Buying an apartment in the Netherlands: Essential knowledge for expats

Why buy an apartment in the Netherlands?

If you are living in rented accommodation in the Netherlands, you’ve probably realised it is costing you a small fortune and that is money you would be better off putting into a home of your own. As a rule of thumb, if you are planning to live in the Netherlands for more than three years, it makes good financial sense to buy rather than rent.

Much of course depends on where you would like to live, but there are many advantages to buying property in the Netherlands. For a start, you are making a good financial investment and you are putting down roots. 

One thing to think about when buying an apartment: you will probably become part of a VvE, the Vereniging van Eigenaren, or homeowners association. The VvE represents all homeowners in the block. A big property may have 10, 20 or even 100 owners, a smaller one just two or three.

If you live in a detached or terraced home everything – be it the foundations, the roof or dealing with the dead tree in the garden – is up to you. But if you live in an apartment you technically own a share in the building. And that means the roof and the foundations are shared by all the owners – and that they are all responsible for the costs of repairs to the exterior and communal areas of the property as well.

How we work: five steps to your dream apartment

Step 1: Find out how much you can borrow

The experts at FVB de Boer Financial Consultants can help you work out how much you can borrow and how much you are likely to need in other costs. Once you have this information to hand, you can start really looking, because you will know how much financial room you have. In addition, the Dutch housing market is fast moving, so it is wise to be ready to sign a mortgage contract as soon as you find the perfect place. 

Step 2: Find an estate agent (makelaar)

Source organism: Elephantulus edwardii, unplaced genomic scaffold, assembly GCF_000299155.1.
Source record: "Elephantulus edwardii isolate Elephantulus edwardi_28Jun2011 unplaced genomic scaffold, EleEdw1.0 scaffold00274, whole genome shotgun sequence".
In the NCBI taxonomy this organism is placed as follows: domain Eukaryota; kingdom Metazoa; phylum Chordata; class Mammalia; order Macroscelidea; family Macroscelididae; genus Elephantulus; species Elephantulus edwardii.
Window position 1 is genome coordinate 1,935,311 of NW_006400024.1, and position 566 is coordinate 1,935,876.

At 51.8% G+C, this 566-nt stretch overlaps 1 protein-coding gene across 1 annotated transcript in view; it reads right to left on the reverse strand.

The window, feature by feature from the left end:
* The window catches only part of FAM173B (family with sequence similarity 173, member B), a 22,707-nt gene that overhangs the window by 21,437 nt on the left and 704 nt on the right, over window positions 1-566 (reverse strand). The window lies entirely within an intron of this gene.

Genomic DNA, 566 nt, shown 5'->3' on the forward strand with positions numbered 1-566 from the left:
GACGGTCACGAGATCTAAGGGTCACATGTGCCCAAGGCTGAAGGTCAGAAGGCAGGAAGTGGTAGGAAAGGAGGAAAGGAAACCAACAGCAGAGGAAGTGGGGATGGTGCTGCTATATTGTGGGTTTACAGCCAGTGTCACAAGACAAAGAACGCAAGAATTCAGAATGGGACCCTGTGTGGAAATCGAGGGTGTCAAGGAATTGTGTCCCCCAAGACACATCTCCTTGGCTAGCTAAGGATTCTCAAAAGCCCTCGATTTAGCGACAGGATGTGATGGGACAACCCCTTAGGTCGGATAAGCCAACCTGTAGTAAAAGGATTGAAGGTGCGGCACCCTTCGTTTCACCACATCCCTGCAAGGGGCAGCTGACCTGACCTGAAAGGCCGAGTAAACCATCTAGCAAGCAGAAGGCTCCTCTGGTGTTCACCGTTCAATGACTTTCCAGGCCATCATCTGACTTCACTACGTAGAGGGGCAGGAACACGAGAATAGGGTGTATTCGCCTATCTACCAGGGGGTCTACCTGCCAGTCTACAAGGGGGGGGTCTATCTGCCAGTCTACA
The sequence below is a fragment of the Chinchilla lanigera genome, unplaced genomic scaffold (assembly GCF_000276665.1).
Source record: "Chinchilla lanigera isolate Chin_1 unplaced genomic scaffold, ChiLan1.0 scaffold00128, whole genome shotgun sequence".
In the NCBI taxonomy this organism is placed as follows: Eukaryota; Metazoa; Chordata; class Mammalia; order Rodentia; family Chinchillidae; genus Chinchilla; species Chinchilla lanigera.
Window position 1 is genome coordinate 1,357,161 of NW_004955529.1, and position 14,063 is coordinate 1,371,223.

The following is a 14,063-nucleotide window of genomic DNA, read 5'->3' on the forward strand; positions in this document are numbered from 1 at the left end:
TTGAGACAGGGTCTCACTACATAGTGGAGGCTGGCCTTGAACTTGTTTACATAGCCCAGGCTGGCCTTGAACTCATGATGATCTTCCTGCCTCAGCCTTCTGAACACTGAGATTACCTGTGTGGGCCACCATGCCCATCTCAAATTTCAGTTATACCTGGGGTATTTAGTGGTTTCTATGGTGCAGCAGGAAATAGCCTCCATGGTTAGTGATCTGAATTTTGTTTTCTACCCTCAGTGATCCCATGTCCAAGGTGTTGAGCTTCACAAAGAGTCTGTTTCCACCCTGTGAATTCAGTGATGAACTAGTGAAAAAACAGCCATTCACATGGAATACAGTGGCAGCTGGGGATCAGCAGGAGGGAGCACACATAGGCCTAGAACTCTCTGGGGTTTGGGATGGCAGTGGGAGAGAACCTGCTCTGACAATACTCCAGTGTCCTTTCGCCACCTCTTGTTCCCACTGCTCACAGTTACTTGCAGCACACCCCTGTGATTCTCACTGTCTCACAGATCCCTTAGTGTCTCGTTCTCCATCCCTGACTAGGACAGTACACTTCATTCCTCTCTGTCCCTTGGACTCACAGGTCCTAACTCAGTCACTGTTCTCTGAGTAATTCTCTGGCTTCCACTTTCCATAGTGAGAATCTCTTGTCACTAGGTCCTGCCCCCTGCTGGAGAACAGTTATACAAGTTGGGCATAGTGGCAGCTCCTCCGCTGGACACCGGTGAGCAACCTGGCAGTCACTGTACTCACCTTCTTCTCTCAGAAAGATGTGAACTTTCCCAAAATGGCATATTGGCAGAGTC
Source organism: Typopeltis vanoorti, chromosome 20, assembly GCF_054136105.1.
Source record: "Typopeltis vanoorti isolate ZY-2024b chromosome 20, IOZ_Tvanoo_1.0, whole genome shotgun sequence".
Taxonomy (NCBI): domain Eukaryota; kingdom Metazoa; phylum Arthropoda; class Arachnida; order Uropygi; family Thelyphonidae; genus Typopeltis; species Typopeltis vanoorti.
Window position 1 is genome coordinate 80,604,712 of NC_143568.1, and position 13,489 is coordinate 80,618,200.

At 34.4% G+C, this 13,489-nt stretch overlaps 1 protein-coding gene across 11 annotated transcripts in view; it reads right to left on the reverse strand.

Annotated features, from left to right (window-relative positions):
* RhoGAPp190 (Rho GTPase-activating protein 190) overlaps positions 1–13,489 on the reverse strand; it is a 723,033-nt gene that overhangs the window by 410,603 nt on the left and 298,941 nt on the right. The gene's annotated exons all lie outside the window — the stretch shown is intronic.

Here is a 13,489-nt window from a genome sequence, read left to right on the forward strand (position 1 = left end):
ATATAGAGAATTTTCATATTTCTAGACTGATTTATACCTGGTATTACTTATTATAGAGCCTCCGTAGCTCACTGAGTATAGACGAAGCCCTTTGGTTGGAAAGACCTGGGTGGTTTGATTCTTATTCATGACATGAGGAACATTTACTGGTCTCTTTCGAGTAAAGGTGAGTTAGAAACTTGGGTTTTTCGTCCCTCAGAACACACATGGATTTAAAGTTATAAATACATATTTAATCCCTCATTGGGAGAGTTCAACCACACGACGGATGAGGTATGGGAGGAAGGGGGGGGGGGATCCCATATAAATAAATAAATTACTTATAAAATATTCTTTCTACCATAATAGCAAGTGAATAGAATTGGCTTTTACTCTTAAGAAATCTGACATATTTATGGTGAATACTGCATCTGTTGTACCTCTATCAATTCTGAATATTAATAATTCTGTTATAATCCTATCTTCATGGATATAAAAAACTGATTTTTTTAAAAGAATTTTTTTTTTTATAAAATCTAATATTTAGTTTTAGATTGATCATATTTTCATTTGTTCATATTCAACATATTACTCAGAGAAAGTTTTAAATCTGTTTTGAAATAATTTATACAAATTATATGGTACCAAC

If this is your first home buy in the Netherlands, we really do recommend you sign up with an estate agent. It is usual for the seller and the buyer to each have their own makelaar, who will negotiate on their behalf. Ask friends and colleagues who they would recommend or look for an agent who is specialised in the neighbourhoods you would like to live in.

Step 3: Start looking

Now is the time to start scoping out the market and seeing what is out there, and what you can afford. Keep your makelaar in the loop and visit as many places as you can. If you find somewhere that feels right, walk around the neighbourhood to get a feel of the area. 

Step 4: Check out the VvE

It is really important to check out who is running the VvE and how much money is in its reserves. If the reserves are big enough, you won’t be called on to make a sudden investment if something needs doing unexpectedly.

You should also check out if the VvE has drawn up a multi-year maintenance plan (meerjarig onderhoudsplan) which sets out what decisions have been taken about painting the outside windows, for example. You may discover that major work is about to be carried out, there is not enough money in the reserves, and that you will have to stump up part of the bill for that as well. Your makelaar can help you with this.

Step 5: Agree the deal

Once you’ve agreed the deal, you and the seller will sign a pre-sale agreement (koopovereenkomst) or provisional contract (voorlopig contract). This has to be done via a notary – a type of lawyer who specialises in civil contracts. Once the mortgage has been finalised – which won’t take long if you’ve already started the process – you and the buyer will sign a completion contract and the apartment is yours. 

Our financial services

FVB de Boer Financial Consultants can help expats in the Netherlands and Dutch nationals who live abroad with a wide range of financial services, from mortgage advice, to help with asset management and retirement planning. 

Why use FvB de Boer Financial Consultants?

Our mortgage advisors have a long track record of working with expats. They understand the unique needs of expat borrowers and the challenges they face. 

Our track record is second to none. We have been helping international workers get a mortgage in the Netherlands and with other financial issues since 1998. 

We are registered with both the Dutch Financial Markets Authority (AFM) and the Dutch Central Bank (DNB). These regulatory bodies ensure that our advisors adhere to strict guidelines and provide high-quality service. We are also completely independent, so you know you are getting the best deal to fit your particular situation.

To talk to one of our experts about getting a mortgage to buy an apartment, please get in touch.